I am trying to grant a user the ability to modify their network settings on the home version of Windows 10, without granting them Administrator access.

I am trying to do this without embedding the administrator credentials in anyway, on the user's account.

I have tried the following:

Of course, MMC tells me that I cannot access Local Users and Permissions snapin, as it is the Home version of Win 10

Via CMD:

net localgroup "Network Configuration Operators" /add user

System error 1376 has occurred.

The Specified local group does not exist.

The above is leading me to believe that the Network Configuration Operators group does not even exist as a group in the Home version of Win 10.

Also, Windows will not let me change the permissions on many of the files in the C:\Windows\System32\Drivers folder, and doing this actually messed up a bunch of drivers, which lead to me having to rebuild the box...

I know that I can create a user group via the net localgroup command, but I cannot seem to find any documentation on what specific permissions I need to assign to that user group.

Is there any way to do what I am trying to do?

  • I doubt that setting all file permissions will eventually lead to a situation where you don't need administrator access anymore. But I haven't tested this so I'm not sure. Seems weird if this were possible though... Many systems depend on each other and its possible that by doing this, you grand permission to other sections too. (assuming this is possible)
    – LPChip
    Commented Feb 26, 2016 at 22:24

1 Answer 1


My friend, your day has come: https://lists.zx2c4.com/pipermail/wireguard/2020-November/006094.html

I tested this on a Windows 10 Home machine yesterday, and it works (seemingly) great. I needed to get the user on the "Network Configuration Operators" group to get WireGuard working on that machine. Once completed, WireGuard connected, the (limited) user could control it, and they were able to get into our infrastructure from out and about.

BE ADVISED: In the link above, the attachment is part of their open-source mailing list software (or this hero's email client did it), so "the .reg file" I refer to is simply called attachment.bin at that link. Download that, and rename it nco.reg.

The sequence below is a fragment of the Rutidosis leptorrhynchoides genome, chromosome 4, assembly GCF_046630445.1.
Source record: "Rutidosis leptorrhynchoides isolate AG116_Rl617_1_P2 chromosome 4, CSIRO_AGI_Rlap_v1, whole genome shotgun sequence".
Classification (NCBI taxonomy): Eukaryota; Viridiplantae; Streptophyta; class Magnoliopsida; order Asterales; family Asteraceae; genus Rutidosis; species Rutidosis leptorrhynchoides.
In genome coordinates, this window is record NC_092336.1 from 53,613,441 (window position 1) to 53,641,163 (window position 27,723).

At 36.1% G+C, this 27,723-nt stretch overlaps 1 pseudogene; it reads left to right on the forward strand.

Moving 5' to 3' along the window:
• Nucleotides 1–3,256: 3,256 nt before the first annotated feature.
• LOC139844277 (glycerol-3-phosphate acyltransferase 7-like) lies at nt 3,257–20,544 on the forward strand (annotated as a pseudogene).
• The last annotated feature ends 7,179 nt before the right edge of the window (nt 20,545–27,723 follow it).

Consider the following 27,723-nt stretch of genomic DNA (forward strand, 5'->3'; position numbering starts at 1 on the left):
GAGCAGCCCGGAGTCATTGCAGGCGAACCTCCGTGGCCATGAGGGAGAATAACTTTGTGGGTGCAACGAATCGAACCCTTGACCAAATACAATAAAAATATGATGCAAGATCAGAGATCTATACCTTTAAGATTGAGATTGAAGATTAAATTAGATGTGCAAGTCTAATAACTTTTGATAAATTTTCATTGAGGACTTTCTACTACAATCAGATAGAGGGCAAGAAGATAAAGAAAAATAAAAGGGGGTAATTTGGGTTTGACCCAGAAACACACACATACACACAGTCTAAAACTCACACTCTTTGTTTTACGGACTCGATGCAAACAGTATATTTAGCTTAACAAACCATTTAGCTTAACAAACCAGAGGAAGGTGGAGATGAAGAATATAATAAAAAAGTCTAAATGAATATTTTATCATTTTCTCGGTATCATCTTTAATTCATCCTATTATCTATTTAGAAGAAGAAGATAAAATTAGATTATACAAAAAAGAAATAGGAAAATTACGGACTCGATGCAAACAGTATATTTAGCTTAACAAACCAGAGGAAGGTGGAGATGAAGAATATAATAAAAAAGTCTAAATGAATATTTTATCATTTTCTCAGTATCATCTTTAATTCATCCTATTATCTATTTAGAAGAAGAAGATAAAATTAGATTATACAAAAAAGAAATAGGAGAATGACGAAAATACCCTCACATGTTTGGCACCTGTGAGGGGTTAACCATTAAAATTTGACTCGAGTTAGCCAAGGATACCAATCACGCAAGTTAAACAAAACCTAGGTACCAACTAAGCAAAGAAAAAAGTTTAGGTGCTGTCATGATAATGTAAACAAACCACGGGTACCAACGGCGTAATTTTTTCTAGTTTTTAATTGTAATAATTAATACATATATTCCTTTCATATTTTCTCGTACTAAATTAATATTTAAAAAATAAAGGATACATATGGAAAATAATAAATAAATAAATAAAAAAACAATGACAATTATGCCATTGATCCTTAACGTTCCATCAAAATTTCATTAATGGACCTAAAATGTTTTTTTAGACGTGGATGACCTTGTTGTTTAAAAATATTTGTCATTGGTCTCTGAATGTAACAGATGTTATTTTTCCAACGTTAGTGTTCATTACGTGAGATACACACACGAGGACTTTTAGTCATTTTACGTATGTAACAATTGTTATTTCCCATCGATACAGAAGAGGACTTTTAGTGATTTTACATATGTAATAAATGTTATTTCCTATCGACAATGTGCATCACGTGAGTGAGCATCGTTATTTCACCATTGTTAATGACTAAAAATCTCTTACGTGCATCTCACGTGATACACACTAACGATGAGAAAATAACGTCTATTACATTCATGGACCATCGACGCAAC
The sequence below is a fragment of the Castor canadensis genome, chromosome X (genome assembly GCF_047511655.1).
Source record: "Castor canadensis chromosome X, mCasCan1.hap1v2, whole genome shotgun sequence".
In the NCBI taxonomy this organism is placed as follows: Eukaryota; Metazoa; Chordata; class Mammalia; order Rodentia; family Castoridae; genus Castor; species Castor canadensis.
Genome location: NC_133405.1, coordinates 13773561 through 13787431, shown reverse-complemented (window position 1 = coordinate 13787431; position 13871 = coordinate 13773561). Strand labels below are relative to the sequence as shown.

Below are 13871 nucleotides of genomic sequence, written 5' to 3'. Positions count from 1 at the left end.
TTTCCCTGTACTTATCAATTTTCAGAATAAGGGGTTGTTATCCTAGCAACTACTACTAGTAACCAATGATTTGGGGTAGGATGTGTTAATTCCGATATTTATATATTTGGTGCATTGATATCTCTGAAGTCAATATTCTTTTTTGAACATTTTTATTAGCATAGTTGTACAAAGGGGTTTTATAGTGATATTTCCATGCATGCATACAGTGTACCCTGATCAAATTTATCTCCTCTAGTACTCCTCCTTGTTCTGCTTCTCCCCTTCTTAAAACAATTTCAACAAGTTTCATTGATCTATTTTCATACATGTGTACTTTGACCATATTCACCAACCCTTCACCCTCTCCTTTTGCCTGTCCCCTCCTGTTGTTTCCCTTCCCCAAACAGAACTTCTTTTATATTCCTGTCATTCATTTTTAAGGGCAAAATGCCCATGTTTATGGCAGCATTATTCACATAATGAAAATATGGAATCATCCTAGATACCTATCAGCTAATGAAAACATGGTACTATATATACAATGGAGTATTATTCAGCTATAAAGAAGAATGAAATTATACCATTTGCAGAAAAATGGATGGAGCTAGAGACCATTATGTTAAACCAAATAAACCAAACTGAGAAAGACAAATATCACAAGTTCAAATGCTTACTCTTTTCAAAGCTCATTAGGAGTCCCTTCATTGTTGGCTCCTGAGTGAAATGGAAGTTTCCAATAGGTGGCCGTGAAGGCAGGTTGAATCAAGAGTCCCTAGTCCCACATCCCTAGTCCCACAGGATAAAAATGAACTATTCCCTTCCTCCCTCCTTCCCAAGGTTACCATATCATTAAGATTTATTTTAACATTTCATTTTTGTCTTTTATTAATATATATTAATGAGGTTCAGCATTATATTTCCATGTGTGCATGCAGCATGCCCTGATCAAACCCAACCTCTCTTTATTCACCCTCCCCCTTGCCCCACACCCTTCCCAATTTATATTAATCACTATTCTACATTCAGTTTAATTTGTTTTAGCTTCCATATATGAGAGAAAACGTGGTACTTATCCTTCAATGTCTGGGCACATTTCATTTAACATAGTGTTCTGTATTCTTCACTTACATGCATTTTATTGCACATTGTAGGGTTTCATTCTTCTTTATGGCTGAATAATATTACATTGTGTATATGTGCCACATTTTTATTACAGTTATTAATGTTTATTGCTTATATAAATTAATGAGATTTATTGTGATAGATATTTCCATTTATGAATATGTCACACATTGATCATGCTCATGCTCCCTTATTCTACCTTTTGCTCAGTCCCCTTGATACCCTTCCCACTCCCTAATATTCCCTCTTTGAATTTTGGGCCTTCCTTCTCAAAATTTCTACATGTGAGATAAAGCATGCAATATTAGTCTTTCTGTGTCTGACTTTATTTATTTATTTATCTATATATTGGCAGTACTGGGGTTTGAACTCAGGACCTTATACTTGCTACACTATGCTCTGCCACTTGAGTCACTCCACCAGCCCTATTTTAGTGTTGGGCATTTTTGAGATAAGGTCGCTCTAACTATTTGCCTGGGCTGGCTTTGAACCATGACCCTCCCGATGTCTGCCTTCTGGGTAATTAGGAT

Essentially, it seems to make use of SysInternals' psexec.exe to run regedit as the Windows "SYSTEM" user, which, by importing the .reg file from above, allows you to create the "Network Configuration Operators" group on Windows 10 Home (File > Import > nco.reg). I didn't just install some random .reg file on the internet willy nilly - I did inspect it personally with a text editor, and I threw it up against VirusTotal (here).

That group does not exist on Windows 10 Home to begin with - your instincts are correct (try a running net localgroup on an administrative command prompt - you won't see it in the list of groups on the system).

FAIR WARNING: The user I performed this fix on seemed to be experiencing some problems on her laptop this morning (links not loading on and off the VPN, "out of memory" errors and such) - I have no idea if it's related, but I don't think it is. That laptop has just been a bum in the past, and we need to replace it.

  • Follow Up: The issues I were encountering with that user that morning had nothing to do with the WireGuard setup. I have used the above setup numerous times on numerous computers and they have all worked, broadly, just fine.
    – tromlet
    Commented Mar 4, 2022 at 20:19

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